WWE using real life issues like bodyshaming in her feud with Alexa Bliss:
"I think it's amazing. I think it's something that people know but they don't want to talk about it, they always want to keep it hidden. I feel like we're tackling it head-on and it should be [tackled]. Young women and young girls, and boys, should actually be hearing this and seeing the conflict that we go through and seeing somebody stand up for themselves and not have to allow somebody to bully them, because of the way they look, what their shape is, or the color of their skin is. You should always stand up for yourself. So I think it's amazing. I'm very honored to be a part of it."
If she's encountered bullying like this before:
"Oh yeah. You know, growing up... it's crazy how real this storyline is to my real life. And especially with Alexa being such a close, best friend of mine for so long, she has seen it. She [her character] has hurt me [my character], because I've confided in a lot of these stories that have happened to me. It surprises me that it has become such a big storyline in WWE, because it relates to me completely.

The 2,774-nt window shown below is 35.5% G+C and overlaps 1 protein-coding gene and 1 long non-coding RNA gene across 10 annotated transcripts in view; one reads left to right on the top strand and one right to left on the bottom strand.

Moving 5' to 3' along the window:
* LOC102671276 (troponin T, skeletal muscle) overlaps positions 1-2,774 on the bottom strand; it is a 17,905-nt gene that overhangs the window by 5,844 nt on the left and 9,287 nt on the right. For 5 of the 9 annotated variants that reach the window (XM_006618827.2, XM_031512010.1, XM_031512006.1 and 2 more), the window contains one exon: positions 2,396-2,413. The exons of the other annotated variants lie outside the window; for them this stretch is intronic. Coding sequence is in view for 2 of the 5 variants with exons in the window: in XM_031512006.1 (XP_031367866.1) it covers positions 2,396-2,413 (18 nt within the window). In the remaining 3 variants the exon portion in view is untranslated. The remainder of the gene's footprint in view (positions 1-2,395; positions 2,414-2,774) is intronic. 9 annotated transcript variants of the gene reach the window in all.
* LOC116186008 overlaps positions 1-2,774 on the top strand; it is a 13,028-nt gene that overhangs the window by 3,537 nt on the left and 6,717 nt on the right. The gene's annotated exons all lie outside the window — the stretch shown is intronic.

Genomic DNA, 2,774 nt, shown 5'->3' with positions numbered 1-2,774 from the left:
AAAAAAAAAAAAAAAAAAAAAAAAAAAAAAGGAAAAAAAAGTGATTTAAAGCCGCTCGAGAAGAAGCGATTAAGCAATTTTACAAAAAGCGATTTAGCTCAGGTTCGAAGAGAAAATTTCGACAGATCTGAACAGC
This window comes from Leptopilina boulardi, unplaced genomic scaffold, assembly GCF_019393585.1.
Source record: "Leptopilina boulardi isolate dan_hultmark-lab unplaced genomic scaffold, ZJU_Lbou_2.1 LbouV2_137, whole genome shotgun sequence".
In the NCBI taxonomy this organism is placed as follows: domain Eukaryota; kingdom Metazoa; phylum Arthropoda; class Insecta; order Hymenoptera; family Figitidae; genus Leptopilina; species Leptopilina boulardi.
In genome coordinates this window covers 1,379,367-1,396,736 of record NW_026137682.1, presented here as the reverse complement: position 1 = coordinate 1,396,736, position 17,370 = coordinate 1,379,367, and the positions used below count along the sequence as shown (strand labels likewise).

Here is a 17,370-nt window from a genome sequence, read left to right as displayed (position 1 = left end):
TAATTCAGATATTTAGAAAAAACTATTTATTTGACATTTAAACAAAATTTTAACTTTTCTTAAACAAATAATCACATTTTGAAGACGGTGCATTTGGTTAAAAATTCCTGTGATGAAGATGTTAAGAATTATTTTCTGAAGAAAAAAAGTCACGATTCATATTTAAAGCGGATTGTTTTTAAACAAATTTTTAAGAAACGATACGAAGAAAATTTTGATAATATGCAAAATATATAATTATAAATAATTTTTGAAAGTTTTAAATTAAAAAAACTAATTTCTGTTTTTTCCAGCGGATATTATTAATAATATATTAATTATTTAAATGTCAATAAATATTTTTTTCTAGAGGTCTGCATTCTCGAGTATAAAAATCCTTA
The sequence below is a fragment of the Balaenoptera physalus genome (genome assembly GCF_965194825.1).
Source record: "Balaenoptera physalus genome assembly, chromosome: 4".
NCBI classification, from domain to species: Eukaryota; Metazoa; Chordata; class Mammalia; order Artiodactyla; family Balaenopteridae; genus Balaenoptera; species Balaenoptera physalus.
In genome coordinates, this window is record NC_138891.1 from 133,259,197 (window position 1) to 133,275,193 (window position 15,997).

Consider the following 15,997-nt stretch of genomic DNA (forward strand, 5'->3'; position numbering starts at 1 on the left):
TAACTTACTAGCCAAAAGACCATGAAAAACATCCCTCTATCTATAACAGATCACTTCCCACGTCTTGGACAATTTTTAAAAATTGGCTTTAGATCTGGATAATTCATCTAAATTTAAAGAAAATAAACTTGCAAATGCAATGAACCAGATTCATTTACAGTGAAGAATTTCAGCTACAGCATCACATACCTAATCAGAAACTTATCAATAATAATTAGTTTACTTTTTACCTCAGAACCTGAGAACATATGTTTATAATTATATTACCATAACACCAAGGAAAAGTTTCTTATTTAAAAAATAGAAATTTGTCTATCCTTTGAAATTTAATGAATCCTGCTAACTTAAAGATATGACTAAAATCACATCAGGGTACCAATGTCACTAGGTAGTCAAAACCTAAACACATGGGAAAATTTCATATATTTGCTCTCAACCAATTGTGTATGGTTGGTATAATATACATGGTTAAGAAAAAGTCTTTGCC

"Growing up I was made fun of for always being bigger. I specifically remember, at one of my junior high basketball games, a man, a grown man was making fun of me and my size, as I was playing basketball. They didn't realize that my Samoan father [Joseph Fanene, first cousin to Peter Maivia, grandfather of Dwayne 'The Rock' Johnson of the Anoa?i family] was in the audience. And he, he err... beat the crap out of them, but that's a whole 'nother story! But yeah, that's something I've dealt with my whole life, people making fun of me and my size. Everything from having a huge forehead, to the size of my feet, and not being able to wear the same size shoes as my friends, definitely."
Jax also discussed being a part of the Women's Evolution, having a singles match at WrestleMania and more. You can read the full interview by clicking here.